This is the second of a two-part series on making Pinot Noir. Read Part One: Making Incredible Pinot Noir: Tips for the Micro-Winery

One of the greatest and most challenging wines to grow in the vineyard and make in the cellar is Pinot Noir. For all its troubles, Pinot Noir can be one of the most rewarding wines to make.

Finishing Fermentation

Depending who you speak with, one method of making Pinot Noir is invariably better than another. The main idea with Pinot Noir is to retain the aromas and create a prettier wine. To me, this means using cultivated yeasts, an active nutrient regimen, lower fermentation temperatures (80-85ºF), and fewer cap manipulations.

Watching and mapping the temperature and breakdown of sugars are important parts of this process. This allows you to monitor the fermentation and react to any potential problems (excessive heat, sluggish/stuck fermentation, reduction of aromas). Ideally, you want the fermentation to stop on its own, at complete dryness – a specific gravity of about 0.9. An easy way to detect complete dryness is by using a blood sugar test. This doesn’t work for sweet wines, only wines that are close to dry.

The complete conversion of sugar to alcohol is the preferred practice. Once the wine is dry, the grapes should be pressed off and the wine settled in a full container. Limiting the amount of headspace will help to keep the wine healthy and happy. Having multiple containers is best, offering multiple options for storage. This is important. Do not sulfur the wine yet. The wine is not finished ‘fermenting’. The wine must go through another stage called malolactic conversion/fermentation (ML).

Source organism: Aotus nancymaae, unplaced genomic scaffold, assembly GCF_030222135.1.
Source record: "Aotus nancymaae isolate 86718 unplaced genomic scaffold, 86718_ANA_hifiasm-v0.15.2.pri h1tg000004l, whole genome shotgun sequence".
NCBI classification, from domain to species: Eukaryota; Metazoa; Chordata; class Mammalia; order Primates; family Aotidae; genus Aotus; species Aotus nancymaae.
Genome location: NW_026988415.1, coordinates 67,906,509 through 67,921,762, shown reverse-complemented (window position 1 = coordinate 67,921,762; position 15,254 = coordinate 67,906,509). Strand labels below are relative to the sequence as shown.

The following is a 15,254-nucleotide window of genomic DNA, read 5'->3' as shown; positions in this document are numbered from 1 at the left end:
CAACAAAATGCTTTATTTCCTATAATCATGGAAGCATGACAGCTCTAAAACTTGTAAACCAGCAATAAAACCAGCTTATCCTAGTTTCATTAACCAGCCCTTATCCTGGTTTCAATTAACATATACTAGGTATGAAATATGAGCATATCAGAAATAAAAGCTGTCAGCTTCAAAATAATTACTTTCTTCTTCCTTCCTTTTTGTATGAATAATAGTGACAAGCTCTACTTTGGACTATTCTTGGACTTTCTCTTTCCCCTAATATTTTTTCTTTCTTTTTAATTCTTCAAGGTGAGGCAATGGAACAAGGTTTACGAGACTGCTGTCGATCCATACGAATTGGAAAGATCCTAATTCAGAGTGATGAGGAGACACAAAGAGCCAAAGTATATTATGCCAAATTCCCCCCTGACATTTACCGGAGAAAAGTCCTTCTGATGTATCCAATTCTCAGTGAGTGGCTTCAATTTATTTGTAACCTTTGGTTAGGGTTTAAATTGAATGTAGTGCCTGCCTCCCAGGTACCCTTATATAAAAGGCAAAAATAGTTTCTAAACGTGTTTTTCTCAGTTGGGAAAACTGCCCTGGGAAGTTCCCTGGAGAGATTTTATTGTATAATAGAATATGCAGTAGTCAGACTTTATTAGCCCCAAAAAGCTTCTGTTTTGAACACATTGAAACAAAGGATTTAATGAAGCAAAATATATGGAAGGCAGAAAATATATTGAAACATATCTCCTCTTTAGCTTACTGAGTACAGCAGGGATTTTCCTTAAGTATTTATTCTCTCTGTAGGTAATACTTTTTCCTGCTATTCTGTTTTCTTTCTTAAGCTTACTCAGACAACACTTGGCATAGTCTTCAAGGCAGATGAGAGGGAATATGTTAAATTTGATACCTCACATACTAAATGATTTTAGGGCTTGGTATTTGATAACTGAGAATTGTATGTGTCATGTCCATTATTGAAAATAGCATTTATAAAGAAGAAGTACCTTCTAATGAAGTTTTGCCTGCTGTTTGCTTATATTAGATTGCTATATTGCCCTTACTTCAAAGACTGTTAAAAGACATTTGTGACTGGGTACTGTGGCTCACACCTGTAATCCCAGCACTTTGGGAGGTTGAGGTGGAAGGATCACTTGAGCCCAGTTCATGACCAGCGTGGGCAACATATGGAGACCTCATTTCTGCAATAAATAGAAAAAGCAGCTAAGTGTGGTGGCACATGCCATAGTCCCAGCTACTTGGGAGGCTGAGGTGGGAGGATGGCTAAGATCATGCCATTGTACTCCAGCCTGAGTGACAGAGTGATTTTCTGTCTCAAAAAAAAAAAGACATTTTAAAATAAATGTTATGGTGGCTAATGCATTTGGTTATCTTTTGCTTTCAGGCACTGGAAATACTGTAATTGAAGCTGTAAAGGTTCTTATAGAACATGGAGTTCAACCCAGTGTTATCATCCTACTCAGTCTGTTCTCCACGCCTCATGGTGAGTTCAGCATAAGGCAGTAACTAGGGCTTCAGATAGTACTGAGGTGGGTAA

This process is very sensitive to sulfur and will not (typically) engage in the presence of sulfur. If possible, keep the native fermentation and the cultivated yeast fermentation separate once you put the wine to barrel. This will help you follow through on your experiment.


Once the wine is somewhat settled, it should be racked clean to barrels. Again, depending on the winemaker, varying methods of oaking the wine will be used. In my opinion Pinot Noir responds well to some oak ageing.

In this case, you will likely have one full 60-gallon barrel of native fermented Pinot, and one full barrel of cultivated yeast fermented Pinot, plus a third barrel in which you could combine the balance of the two wines. According to my numbers, and your potential combined yield, there will be a left-over quantity of wine for topping the barrels as they age. (Old beer kegs and carboys are great places to store this topping wine.) Let’s say you have one new oak barrel and two older oak barrels. I would combine the two wines into the new oak barrel and use the older oak for the pure versions of the wines. This would give you a 33% addition of new oak to your Pinot Noir – a good ratio.

There are Pinot Noir camps that believe a higher percentage of new oak makes a better wine. This might be true for their particular wine program, but Pinot Noir is often (not always) a delicate wine. Pinot Noir’s unique aromas can quickly be absorbed and covered up in new oak barrels.

Malolactic Conversion

The barrels should be stored in a warm room, at about 72ºF, for the next phase of its development. The wine could begin ML conversion on its own, but a small dose of Oenococcus bacteria and ML nutrient can help get this process underway. A good place to look for these bacteria products is ScottLabs. Typically, a short lag phase will follow the inoculation – it could be several weeks.

One byproduct of ML conversion is the creation of carbon dioxide. To know if the wine is going through ML, simply place your ear at the bung hole of the barrel. If the bacteria are working, there will be a slow and persistent popping of gas. The wine will also be slightly hazy.